Tweet this Article to Win a Sachtler ACE tripod!
Our sponsor B&H will give away a Sachtler ACE (video review) to a cinema5D reader. The winner will be picked among all people who tweeted one of our NAB 2012 articles.*

*This promotion will end after all our NAB 2012 videos have been posted. Multiple tweets of the same article and retweets will not count.

For your information: I recorded more videos at NAB than the ones you’re seeing on this news blog and I’m filtering the products I find useful and helpful. I test the products at the show so you will only find NAB videos of companies I find worthy to be supported here. That being said, here’s a product that really stood out. Let me tell you why:

The Zacuto Z-Light Plasmalight looks like it could be a true alternative to LED. Do we need an alternative to LED? Yes. While LED offers numerous advantages over conventional light fixtures and professional LED’s color rendition has reached an acceptable level there are still some issues that remain:
- LED is expensive
- LED isn’t perfectly soft
- barndoors will cast multishadows
- and LED usually hurts the actors eyes

It’s nice to see a technology that solves these problems and I hope the Z-light will really be “$500 cheaper than everything else”.

There’s another new soft light technology that was presented at NAB 2012:

PRG TruColor HS Remote Phosphor Lighting that is basically an LED panel that triggers a chemical reaction of some sort in an overlaying panel that can be interchanged for another color blend and outputs a whopping 4000 watt tungsten equivalent of light. That’s nice, but it’s also expensive at $3500. See a video about this technology by our friends from freshDV and nextwaveDV below.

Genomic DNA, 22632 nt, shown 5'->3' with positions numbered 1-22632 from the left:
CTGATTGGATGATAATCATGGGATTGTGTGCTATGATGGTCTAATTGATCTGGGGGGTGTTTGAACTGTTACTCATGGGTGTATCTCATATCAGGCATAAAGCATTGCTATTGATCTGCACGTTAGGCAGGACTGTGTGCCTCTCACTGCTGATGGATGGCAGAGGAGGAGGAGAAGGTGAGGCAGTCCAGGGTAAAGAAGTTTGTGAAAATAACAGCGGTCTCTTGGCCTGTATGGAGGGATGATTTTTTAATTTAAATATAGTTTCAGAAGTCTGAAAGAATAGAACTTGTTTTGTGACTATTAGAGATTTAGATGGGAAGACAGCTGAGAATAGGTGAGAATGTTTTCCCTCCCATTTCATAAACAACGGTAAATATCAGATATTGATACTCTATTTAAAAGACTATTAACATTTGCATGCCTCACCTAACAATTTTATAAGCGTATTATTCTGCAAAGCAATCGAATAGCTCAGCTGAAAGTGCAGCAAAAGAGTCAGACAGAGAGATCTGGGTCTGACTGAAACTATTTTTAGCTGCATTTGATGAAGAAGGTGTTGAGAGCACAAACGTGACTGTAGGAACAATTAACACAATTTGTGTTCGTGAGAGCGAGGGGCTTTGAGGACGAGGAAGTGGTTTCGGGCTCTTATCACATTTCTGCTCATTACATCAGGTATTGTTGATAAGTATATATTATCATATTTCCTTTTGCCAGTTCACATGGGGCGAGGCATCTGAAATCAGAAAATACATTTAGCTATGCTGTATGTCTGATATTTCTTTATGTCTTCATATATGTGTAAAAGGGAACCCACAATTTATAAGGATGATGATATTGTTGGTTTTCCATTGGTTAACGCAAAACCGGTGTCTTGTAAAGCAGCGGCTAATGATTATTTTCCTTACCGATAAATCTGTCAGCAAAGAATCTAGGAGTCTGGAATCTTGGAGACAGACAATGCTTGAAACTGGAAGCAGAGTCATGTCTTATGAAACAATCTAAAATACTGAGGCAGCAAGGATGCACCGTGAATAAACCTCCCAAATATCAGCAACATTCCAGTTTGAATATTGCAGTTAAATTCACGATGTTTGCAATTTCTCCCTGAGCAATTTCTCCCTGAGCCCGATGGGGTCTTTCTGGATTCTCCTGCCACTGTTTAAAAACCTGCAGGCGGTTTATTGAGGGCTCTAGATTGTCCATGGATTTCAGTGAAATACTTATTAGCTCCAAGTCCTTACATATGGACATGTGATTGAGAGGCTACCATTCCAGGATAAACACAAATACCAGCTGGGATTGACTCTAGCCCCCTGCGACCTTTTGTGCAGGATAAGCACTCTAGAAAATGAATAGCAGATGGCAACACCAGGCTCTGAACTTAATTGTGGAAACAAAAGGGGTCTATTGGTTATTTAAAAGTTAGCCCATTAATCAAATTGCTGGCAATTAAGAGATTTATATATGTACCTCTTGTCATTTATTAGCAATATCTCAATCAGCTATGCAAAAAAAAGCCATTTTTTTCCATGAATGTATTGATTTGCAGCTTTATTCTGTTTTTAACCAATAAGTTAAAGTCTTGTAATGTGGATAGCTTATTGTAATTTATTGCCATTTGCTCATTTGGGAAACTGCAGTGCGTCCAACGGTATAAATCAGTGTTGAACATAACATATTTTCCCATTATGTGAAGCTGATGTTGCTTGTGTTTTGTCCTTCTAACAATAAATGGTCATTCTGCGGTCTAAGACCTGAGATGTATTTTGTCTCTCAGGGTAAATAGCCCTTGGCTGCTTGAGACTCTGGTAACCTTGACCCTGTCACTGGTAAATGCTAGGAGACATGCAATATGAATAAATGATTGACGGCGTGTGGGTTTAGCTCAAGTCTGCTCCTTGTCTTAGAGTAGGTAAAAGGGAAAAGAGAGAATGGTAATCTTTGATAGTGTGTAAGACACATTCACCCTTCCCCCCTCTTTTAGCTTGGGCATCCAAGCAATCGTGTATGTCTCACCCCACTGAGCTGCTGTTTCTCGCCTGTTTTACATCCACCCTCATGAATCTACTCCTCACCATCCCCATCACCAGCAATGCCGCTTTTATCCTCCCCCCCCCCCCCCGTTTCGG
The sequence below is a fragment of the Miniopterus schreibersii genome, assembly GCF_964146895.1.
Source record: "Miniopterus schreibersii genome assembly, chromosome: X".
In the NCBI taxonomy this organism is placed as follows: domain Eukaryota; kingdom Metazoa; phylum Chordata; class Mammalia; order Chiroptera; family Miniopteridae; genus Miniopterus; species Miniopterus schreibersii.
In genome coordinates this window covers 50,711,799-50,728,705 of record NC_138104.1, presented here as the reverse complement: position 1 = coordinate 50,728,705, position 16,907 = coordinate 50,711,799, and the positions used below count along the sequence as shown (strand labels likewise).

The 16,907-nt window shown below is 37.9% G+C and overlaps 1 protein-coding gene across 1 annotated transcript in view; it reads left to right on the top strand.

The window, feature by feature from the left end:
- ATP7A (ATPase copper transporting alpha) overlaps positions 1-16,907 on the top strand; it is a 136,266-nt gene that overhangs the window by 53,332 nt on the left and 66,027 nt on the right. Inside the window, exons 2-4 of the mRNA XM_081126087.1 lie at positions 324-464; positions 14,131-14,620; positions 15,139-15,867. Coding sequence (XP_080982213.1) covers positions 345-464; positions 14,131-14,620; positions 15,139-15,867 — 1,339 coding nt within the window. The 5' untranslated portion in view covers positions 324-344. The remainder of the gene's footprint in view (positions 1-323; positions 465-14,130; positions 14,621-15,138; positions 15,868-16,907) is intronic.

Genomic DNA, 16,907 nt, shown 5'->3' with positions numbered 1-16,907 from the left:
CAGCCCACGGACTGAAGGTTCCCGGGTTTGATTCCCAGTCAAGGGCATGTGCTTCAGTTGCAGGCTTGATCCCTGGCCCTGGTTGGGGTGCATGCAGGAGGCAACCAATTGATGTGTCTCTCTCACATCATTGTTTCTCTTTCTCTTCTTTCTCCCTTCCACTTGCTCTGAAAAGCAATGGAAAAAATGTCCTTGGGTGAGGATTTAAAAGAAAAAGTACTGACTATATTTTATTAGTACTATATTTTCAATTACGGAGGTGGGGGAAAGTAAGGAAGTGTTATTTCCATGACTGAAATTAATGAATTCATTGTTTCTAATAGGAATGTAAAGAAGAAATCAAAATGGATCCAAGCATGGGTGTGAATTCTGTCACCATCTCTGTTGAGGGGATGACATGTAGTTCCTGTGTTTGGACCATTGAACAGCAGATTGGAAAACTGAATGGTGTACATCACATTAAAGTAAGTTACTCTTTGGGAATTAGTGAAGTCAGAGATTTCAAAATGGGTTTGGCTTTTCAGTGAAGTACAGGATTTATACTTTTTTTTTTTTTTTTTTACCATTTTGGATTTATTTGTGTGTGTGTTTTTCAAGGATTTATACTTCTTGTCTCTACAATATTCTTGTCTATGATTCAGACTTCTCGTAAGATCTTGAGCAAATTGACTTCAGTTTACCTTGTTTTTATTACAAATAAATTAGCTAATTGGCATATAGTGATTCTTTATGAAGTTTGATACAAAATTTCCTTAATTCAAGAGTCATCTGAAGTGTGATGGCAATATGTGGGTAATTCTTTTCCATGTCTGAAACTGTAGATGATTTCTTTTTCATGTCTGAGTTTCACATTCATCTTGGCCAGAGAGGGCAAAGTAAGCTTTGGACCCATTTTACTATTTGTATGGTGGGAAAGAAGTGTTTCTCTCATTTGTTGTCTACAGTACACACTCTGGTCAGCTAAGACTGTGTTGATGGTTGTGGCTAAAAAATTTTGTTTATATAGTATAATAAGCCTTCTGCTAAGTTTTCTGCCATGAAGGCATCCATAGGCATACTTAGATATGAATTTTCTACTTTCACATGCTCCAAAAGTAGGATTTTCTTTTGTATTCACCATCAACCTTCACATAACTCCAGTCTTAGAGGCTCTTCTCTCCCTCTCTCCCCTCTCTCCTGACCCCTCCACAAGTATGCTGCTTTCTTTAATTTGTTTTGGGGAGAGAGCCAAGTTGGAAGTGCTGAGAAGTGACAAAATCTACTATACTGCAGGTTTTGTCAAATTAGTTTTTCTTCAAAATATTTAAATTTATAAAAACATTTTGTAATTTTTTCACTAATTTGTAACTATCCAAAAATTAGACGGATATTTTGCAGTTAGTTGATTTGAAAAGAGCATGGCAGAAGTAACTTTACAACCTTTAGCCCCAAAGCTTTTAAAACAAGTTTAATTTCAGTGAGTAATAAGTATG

Let’s hope these lights evolve quickly to give us the advantages of these fixtures at a price we can afford.
LED  Lighting  NAB_2012  affordable  cinema5d_news  exhibition  HDSLR  litepanel  Litepanels  NAB  news  plasma  plasmalight  show  z-light  Zacuto  zlight  from google
april 2012 by jonlang
Gear Details: How We Shot “Dasein: Art of Being” Documentary
Hey friends.  Erik the video guy here. We’ve had a bunch of YOUR questions come in about what gear/process/technique we used to make the Dasein docu-short we posted a couple days ago so I thought I’d chime in with a quick gear- and technique-specific follow up on how this film was made. 

First, Chase was the director on the project but wanted to remain focused simply on the overall look and feel. Plus, since he was in front of the camera most of the time, he specifically did NOT want to get sucked into all the details to get the look he wanted, so that put me squarely in the Director of Photography (DP) role, in charge of all the details he wanted to avoid. This worked out great – we collaborate really well in this capacity.

Since I knew heading to New York that we’d be working at all hours, around Chase’s crazy schedule and with no permits, no location assistance, and (in the best way) no solid plan on when and where we would be shooting, I made the call that one of our main objectives was to stay light and quick with our gear selection.

Given that an important part of this short film is about time–creating time in your life for creativity–Chase wanted the film shot in a way that arrested time visually…that is, he wanted it shot in slow motion. This was a part of the initial treatment he’d written for the piece. And while we originally discussed shooting with a RED One or Epic, I ultimately thought this might not mesh well with the “light/fast” motto I’d already decreed above. I wanted everything, minus the tripod and dolly, to fit in one bag – something I could manage by myself — in this case, one of our fav bags, the Lowepro Classified 250 shoulder bag. And it’s small…

So here’s what I lugged around: